Hunter Overstreet is a 20-year old college student from Bryant, Arkansas. This is his account of his Texas deer hunt, a Christmas gift from his father James Overstreet.
“Hunter, man get up, it’s time to go!” Those are the words I woke up to as my dad turned on my light. I looked at the clock: 3 a.m. Ordinarily my next move would be to turn over and go right back to sleep. This situation called for a different response. I jumped right out of bed after having only 3 hours of sleep.The only thought running through my head at the time was, “My Christmas present is finally here.” No more waiting. This is it. It was a hunting trip to Texas with my dad, a present that turned out to be one that I will never forget.
Click image to see Hunter's Christmas Buck hunt
There's always that feeling I have when I cross a state line, the feeling I'm in some foreign place. There’s something that's just a little different than the place that I was raised. You would think that there wouldn't be much of a change from Arkansas to Texas, but that's not that case when you venture south of San Antonio and only 20 minutes north of the Mexican border.
A small sense of culture shock began to take place the farther southwest we traveled. Winter became a little more bearable as the Texas sun radiated on the unfamiliar cacti and mesquite trees. The uninhabited land got larger, the small towns got smaller. It felt as if we were separating ourselves from the world, a feeling that was much needed.
Finally, we arrived at the camp. We drove 750 miles and we weren't finished for the day. There was no time to waste. It was prime evening time and the deer definitely weren't sleeping, so neither were we. Within an hour of arriving, we were sitting in a stand. It was watching time. I needed to get that rush of adrenaline you get when you first see a deer poke its head out of the woods, the rush that makes you realize why you go to the extremes to sit and stare at nothing for hours, sometimes days.After awhile the first doe slipped into the open with a yearling following closely behind. A familiar feeling washed over me as I watched them peacefully feed, one that cannot be solely explained with words. No, it wasn’t the adrenaline rush. That had already passed … this feeling was even better.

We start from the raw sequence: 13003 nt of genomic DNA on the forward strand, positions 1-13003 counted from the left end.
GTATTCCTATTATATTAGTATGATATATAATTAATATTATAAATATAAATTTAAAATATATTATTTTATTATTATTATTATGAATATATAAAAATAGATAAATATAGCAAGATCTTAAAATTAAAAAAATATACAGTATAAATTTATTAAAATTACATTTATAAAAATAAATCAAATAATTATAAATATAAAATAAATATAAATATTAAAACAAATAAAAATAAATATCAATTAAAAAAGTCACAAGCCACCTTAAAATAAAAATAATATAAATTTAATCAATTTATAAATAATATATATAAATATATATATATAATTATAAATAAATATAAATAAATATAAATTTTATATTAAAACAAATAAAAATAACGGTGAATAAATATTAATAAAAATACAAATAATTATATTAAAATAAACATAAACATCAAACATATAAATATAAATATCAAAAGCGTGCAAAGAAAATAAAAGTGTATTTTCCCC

In that moment, it was as if I was reconnecting with the nature around me. I started picking apart the minute details of the environment, finding beauty in the details. This is a skill my dad taught me well. He taught me that hunting isn’t just about the kill, it’s about personally experiencing God’s creation and realizing that there is beauty in everything. You just have to know where to look, and south Texas was bringing me back there.
The next day everyone else arrived. Most of them were strangers to me, but for some reason they immediately felt like close friends. They were people like me who love hunting every bit as much as I do, not to mention the great degree of hospitality they offered. The day was spent hunting, touring the miles of land, eating too much, laughing by a bonfire, and adding to a growing list of memories.